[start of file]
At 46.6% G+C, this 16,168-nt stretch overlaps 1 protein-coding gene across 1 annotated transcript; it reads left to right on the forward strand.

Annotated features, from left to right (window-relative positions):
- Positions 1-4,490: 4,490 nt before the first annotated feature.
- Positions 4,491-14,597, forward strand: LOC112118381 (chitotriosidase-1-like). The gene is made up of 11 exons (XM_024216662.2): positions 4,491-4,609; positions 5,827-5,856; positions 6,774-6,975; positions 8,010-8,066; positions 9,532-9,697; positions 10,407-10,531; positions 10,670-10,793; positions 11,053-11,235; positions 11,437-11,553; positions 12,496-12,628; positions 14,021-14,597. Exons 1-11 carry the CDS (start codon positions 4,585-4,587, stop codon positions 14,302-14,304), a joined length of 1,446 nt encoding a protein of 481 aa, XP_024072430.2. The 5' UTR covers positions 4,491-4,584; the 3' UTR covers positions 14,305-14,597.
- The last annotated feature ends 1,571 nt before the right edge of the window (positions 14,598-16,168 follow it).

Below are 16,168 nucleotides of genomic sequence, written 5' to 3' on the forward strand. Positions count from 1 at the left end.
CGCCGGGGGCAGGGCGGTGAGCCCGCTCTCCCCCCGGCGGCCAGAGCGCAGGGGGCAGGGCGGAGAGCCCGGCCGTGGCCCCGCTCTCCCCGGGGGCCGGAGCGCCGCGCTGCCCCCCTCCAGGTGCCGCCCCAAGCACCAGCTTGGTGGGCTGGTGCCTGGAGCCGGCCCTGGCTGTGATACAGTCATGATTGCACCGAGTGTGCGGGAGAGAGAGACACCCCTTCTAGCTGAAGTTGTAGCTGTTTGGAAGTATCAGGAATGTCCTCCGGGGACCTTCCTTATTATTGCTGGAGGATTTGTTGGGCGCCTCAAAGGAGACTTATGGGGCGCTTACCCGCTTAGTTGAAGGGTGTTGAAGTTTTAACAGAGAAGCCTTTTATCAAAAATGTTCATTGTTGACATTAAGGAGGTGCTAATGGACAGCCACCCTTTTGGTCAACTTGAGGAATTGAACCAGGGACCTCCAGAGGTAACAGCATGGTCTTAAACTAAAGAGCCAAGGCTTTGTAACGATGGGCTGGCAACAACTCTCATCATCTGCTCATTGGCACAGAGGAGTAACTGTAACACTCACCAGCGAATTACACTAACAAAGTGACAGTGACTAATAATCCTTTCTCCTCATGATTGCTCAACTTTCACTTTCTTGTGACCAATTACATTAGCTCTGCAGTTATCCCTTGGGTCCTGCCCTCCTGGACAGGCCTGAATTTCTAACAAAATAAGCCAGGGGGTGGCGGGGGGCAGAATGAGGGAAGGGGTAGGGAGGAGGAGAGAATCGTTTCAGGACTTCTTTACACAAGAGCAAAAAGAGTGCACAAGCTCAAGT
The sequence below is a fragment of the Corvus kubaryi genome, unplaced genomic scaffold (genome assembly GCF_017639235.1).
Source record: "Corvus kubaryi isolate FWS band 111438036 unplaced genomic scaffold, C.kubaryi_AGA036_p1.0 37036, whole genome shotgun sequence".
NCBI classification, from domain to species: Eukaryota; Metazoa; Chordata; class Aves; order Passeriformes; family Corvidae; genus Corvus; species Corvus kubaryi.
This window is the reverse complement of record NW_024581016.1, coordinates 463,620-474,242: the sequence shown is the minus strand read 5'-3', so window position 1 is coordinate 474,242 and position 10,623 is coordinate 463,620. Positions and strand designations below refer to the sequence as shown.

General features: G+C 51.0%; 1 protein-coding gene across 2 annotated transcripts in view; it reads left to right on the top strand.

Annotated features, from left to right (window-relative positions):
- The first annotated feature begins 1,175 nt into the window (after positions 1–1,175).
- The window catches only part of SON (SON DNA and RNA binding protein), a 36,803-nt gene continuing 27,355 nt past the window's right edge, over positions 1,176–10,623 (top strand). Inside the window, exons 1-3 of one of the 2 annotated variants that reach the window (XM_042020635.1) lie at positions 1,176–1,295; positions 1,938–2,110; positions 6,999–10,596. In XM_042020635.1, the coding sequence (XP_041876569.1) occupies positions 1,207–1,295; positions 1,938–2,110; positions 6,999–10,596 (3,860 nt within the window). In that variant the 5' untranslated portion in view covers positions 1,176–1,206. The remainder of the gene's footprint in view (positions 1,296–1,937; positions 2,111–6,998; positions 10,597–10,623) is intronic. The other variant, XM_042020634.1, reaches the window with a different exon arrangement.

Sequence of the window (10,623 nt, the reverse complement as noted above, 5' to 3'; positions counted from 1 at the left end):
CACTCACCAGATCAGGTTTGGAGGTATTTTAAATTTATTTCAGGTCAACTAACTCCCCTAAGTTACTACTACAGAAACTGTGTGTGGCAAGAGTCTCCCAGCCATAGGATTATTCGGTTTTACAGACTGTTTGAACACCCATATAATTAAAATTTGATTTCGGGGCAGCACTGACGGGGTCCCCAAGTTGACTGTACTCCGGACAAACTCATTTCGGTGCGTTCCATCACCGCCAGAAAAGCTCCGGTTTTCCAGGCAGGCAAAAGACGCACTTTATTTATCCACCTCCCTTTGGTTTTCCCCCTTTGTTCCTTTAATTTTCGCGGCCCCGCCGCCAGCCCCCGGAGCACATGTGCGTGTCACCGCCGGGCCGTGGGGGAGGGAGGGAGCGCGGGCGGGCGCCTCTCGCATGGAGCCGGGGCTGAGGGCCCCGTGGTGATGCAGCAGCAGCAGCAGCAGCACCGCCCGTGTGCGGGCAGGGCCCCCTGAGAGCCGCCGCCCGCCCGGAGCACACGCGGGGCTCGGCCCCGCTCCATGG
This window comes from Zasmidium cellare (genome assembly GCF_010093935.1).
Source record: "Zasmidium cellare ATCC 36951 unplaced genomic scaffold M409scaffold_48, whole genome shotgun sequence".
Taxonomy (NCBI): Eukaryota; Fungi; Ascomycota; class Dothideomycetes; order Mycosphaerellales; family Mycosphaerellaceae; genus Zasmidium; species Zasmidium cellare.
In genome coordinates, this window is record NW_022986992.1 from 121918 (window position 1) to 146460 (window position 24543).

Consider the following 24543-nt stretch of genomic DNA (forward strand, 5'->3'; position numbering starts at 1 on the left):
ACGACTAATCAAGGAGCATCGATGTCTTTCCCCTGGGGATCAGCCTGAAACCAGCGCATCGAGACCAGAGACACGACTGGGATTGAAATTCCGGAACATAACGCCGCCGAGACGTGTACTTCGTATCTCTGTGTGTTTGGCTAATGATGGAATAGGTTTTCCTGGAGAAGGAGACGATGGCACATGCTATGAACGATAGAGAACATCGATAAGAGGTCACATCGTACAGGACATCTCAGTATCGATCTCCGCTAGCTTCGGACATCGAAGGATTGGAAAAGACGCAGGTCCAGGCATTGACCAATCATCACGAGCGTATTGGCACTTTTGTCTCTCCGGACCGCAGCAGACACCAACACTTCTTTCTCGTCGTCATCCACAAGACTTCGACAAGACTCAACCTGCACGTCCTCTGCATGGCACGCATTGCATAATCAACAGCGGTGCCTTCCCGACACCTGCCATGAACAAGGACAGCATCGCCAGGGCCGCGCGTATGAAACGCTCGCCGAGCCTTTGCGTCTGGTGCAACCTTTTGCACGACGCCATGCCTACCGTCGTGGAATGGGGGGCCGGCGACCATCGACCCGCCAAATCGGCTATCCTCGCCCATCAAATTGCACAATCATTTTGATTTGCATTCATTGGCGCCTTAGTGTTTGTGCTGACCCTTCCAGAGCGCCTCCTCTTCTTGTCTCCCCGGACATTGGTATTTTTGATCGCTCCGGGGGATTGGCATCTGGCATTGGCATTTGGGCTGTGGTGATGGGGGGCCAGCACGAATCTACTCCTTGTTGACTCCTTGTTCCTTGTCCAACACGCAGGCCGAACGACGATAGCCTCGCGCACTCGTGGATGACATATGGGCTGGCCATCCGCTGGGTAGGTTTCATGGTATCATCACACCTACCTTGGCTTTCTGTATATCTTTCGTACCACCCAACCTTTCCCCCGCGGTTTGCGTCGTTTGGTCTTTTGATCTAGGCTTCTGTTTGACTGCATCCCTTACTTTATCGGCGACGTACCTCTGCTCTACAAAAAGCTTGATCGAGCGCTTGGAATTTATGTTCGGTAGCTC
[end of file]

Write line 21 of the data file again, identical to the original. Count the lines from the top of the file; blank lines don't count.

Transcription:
In genome coordinates, this window is record NW_022986992.1 from 121918 (window position 1) to 146460 (window position 24543).